Integrated assessment models are intended to help decision makers understand the implications of taking different courses of action, but when there are many outcomes of concern, the problem of how to make trade-offs remains. Benefit-cost analysis is a common method for making trade-offs across outcomes and thus linking modeling to the decision-support systems (see Chapter 17). Benefit-cost analysis defines each outcome as either a benefit or a cost, assigns a value to each of the projected outcomes, weights them by the degree of certainty associated with the projection of outcomes, and discounts outcomes that occur in the future. Then, by comparing the ratio of benefits to costs (or using a similar metric), benefit-cost analysis allows for comparisons across alternative decisions, including across different policy options.
As discussed in Chapter 17, the current limits of benefit-cost analysis applied to global climate change decision making are substantial. A research program focused on improvements to benefit-cost analysis and other valuation approaches, especially for ecosystem services (see below), could yield major contributions to improved decision making. Equity and distributional weighting issues, including issues related to weighting the interests of present versus future generations, are areas of particular interest. In all, five major research needs are identified in Chapter 17: (1) estimating the social value of outcomes for which there is no market value, such as for many ecosystem services; (2) handling low-probability/high-consequence events; (3) developing better methods for comparing near-term outcomes to those that occur many years hence; (4) incorporating technological change into the assessment of outcomes; and (5) including equity consideration in the analysis.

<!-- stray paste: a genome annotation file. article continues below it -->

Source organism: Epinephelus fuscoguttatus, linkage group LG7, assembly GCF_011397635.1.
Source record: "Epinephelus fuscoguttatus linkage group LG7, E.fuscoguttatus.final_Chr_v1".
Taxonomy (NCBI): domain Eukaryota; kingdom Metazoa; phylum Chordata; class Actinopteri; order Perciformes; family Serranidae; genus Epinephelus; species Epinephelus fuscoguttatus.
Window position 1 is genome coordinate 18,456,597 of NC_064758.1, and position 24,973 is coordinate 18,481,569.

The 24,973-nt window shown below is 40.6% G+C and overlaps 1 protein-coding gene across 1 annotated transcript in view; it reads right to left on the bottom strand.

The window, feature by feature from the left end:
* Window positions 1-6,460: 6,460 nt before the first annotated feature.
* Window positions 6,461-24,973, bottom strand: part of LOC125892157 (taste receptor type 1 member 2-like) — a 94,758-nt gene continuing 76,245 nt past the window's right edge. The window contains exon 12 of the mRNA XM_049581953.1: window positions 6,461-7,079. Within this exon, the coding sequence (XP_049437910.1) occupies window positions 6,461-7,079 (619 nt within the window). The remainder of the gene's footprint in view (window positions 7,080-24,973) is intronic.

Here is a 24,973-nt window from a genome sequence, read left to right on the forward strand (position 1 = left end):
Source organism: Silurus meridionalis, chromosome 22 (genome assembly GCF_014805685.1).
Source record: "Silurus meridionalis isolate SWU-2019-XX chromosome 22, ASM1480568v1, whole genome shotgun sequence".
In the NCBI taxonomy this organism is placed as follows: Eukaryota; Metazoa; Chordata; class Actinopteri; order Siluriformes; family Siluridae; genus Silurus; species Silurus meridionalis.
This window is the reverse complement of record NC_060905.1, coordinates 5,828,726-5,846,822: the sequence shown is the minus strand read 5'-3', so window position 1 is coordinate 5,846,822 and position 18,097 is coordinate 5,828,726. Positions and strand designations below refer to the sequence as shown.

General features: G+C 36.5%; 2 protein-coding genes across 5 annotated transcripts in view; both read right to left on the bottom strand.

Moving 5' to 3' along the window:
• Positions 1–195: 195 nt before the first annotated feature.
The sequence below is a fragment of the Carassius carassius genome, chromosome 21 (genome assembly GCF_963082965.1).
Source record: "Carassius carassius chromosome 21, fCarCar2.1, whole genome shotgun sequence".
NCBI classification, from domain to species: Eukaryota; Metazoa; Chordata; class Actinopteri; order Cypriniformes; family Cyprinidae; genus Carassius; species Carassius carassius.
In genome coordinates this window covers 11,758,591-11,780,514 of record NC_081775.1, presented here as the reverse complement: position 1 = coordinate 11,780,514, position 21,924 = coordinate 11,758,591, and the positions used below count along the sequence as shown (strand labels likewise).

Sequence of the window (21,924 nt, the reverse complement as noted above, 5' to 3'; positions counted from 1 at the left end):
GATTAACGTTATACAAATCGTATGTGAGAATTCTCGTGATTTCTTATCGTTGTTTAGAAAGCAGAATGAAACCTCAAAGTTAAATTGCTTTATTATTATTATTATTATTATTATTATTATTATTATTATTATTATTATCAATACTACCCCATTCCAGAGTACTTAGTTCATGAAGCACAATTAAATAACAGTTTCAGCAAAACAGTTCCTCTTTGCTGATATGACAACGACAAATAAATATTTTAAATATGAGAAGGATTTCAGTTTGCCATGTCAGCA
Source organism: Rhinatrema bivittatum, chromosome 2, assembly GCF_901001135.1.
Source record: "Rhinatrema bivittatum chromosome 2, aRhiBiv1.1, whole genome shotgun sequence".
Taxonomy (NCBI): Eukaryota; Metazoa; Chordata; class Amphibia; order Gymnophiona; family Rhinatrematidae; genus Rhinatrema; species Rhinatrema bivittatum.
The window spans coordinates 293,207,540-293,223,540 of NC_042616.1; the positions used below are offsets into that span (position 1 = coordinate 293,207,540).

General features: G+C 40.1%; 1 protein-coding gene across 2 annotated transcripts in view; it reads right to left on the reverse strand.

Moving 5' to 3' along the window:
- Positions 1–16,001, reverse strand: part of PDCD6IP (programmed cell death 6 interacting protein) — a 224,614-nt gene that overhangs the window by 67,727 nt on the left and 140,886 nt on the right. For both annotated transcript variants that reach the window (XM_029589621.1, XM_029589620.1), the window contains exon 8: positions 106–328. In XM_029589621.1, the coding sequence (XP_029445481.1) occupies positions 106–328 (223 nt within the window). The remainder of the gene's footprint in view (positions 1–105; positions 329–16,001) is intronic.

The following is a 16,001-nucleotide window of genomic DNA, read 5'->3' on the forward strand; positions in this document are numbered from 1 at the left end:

In contrast to benefit-cost analysis, cost-effectiveness analysis compares costs of actions to predefined objectives, without assigning a monetary value to those objectives. Cost-effectiveness analysis, which is also discussed in Chapter 17, can be especially useful when there is only one policy objective, such as comparing alternative policies for pricing GHG emissions to reach a specific emissions budget or concentration target. Cost-effectiveness analysis avoids some of the difficulties of benefit-cost analysis. However, when more than one outcome matters to decision makers, cost-effectiveness analysis requires a technique for making trade-offs. Again, additional research can help to extend and improve such analyses.
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